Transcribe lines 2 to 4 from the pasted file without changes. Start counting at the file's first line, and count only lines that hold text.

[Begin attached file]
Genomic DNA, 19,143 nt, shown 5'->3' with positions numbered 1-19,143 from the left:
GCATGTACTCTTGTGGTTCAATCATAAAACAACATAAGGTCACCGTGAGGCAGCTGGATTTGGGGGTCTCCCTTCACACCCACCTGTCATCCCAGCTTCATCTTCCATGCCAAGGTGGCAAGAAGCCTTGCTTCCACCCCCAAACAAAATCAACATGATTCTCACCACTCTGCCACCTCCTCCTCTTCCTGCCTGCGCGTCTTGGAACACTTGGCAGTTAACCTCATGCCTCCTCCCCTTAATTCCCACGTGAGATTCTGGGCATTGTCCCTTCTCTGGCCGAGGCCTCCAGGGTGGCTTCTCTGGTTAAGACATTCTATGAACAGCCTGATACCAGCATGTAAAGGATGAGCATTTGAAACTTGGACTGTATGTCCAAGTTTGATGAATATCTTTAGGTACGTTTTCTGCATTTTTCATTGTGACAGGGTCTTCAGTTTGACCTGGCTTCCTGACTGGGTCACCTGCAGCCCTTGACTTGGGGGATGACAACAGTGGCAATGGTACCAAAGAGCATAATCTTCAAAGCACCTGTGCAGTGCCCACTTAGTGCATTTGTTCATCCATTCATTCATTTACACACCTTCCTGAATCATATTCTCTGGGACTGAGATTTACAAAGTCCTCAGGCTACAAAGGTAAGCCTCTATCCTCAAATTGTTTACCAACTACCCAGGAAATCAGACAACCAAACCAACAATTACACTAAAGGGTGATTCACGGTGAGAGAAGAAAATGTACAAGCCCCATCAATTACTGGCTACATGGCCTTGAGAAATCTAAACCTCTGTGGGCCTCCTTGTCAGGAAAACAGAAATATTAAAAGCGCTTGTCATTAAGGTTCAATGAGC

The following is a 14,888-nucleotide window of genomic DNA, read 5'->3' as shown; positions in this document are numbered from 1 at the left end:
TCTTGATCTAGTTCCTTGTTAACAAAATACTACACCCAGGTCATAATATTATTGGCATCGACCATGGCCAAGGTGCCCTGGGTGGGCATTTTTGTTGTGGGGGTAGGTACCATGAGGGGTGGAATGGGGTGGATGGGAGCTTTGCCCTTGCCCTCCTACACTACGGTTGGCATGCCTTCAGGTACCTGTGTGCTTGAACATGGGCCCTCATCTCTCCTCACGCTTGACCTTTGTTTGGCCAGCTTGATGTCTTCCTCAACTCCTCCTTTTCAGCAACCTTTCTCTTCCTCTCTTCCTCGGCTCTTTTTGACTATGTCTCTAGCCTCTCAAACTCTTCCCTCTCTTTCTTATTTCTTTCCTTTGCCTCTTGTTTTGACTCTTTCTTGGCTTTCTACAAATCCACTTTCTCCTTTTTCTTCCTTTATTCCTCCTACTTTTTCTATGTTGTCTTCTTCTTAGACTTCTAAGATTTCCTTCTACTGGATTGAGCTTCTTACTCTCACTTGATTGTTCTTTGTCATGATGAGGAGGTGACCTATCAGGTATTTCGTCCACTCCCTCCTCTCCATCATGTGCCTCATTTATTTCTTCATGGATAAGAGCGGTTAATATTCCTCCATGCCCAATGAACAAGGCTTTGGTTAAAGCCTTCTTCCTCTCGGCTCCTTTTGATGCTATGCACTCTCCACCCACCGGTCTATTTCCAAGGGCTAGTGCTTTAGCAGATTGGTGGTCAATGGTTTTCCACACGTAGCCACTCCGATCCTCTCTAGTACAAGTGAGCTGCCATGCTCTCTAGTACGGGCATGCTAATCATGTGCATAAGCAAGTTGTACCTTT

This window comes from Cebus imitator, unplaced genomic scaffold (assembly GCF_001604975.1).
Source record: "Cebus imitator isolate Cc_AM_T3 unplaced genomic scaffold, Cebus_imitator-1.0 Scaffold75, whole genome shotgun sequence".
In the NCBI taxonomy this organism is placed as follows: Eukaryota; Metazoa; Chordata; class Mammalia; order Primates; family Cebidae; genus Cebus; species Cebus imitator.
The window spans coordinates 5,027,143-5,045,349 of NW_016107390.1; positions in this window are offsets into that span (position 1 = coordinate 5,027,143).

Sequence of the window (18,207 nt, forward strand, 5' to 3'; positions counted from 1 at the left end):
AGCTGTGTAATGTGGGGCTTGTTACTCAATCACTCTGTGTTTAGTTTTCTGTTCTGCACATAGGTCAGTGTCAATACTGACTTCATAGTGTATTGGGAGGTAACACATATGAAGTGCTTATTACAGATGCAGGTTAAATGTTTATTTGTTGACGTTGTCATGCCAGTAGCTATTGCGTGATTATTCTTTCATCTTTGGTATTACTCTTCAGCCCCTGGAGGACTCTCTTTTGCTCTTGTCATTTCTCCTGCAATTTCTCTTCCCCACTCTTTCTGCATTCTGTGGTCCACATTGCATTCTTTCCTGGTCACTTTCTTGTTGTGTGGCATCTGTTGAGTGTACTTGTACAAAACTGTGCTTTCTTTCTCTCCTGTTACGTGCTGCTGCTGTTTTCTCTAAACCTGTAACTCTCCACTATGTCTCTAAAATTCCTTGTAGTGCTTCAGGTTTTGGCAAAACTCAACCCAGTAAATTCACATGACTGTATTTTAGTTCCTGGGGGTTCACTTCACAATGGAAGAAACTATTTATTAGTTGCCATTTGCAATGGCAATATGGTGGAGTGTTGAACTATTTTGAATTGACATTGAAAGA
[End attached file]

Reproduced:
GCATGTACTCTTGTGGTTCAATCATAAAACAACATAAGGTCACCGTGAGGCAGCTGGATTTGGGGGTCTCCCTTCACACCCACCTGTCATCCCAGCTTCATCTTCCATGCCAAGGTGGCAAGAAGCCTTGCTTCCACCCCCAAACAAAATCAACATGATTCTCACCACTCTGCCACCTCCTCCTCTTCCTGCCTGCGCGTCTTGGAACACTTGGCAGTTAACCTCATGCCTCCTCCCCTTAATTCCCACGTGAGATTCTGGGCATTGTCCCTTCTCTGGCCGAGGCCTCCAGGGTGGCTTCTCTGGTTAAGACATTCTATGAACAGCCTGATACCAGCATGTAAAGGATGAGCATTTGAAACTTGGACTGTATGTCCAAGTTTGATGAATATCTTTAGGTACGTTTTCTGCATTTTTCATTGTGACAGGGTCTTCAGTTTGACCTGGCTTCCTGACTGGGTCACCTGCAGCCCTTGACTTGGGGGATGACAACAGTGGCAATGGTACCAAAGAGCATAATCTTCAAAGCACCTGTGCAGTGCCCACTTAGTGCATTTGTTCATCCATTCATTCATTTACACACCTTCCTGAATCATATTCTCTGGGACTGAGATTTACAAAGTCCTCAGGCTACAAAGGTAAGCCTCTATCCTCAAATTGTTTACCAACTACCCAGGAAATCAGACAACCAAACCAACAATTACACTAAAGGGTGATTCACGGTGAGAGAAGAAAATGTACAAGCCCCATCAATTACTGGCTACATGGCCTTGAGAAATCTAAACCTCTGTGGGCCTCCTTGTCAGGAAAACAGAAATATTAAAAGCGCTTGTCATTAAGGTTCAATGAGC

The following is a 14,888-nucleotide window of genomic DNA, read 5'->3' as shown; positions in this document are numbered from 1 at the left end:
TCTTGATCTAGTTCCTTGTTAACAAAATACTACACCCAGGTCATAATATTATTGGCATCGACCATGGCCAAGGTGCCCTGGGTGGGCATTTTTGTTGTGGGGGTAGGTACCATGAGGGGTGGAATGGGGTGGATGGGAGCTTTGCCCTTGCCCTCCTACACTACGGTTGGCATGCCTTCAGGTACCTGTGTGCTTGAACATGGGCCCTCATCTCTCCTCACGCTTGACCTTTGTTTGGCCAGCTTGATGTCTTCCTCAACTCCTCCTTTTCAGCAACCTTTCTCTTCCTCTCTTCCTCGGCTCTTTTTGACTATGTCTCTAGCCTCTCAAACTCTTCCCTCTCTTTCTTATTTCTTTCCTTTGCCTCTTGTTTTGACTCTTTCTTGGCTTTCTACAAATCCACTTTCTCCTTTTTCTTCCTTTATTCCTCCTACTTTTTCTATGTTGTCTTCTTCTTAGACTTCTAAGATTTCCTTCTACTGGATTGAGCTTCTTACTCTCACTTGATTGTTCTTTGTCATGATGAGGAGGTGACCTATCAGGTATTTCGTCCACTCCCTCCTCTCCATCATGTGCCTCATTTATTTCTTCATGGATAAGAGCGGTTAATATTCCTCCATGCCCAATGAACAAGGCTTTGGTTAAAGCCTTCTTCCTCTCGGCTCCTTTTGATGCTATGCACTCTCCACCCACCGGTCTATTTCCAAGGGCTAGTGCTTTAGCAGATTGGTGGTCAATGGTTTTCCACACGTAGCCACTCCGATCCTCTCTAGTACAAGTGAGCTGCCATGCTCTCTAGTACGGGCATGCTAATCATGTGCATAAGCAAGTTGTACCTTT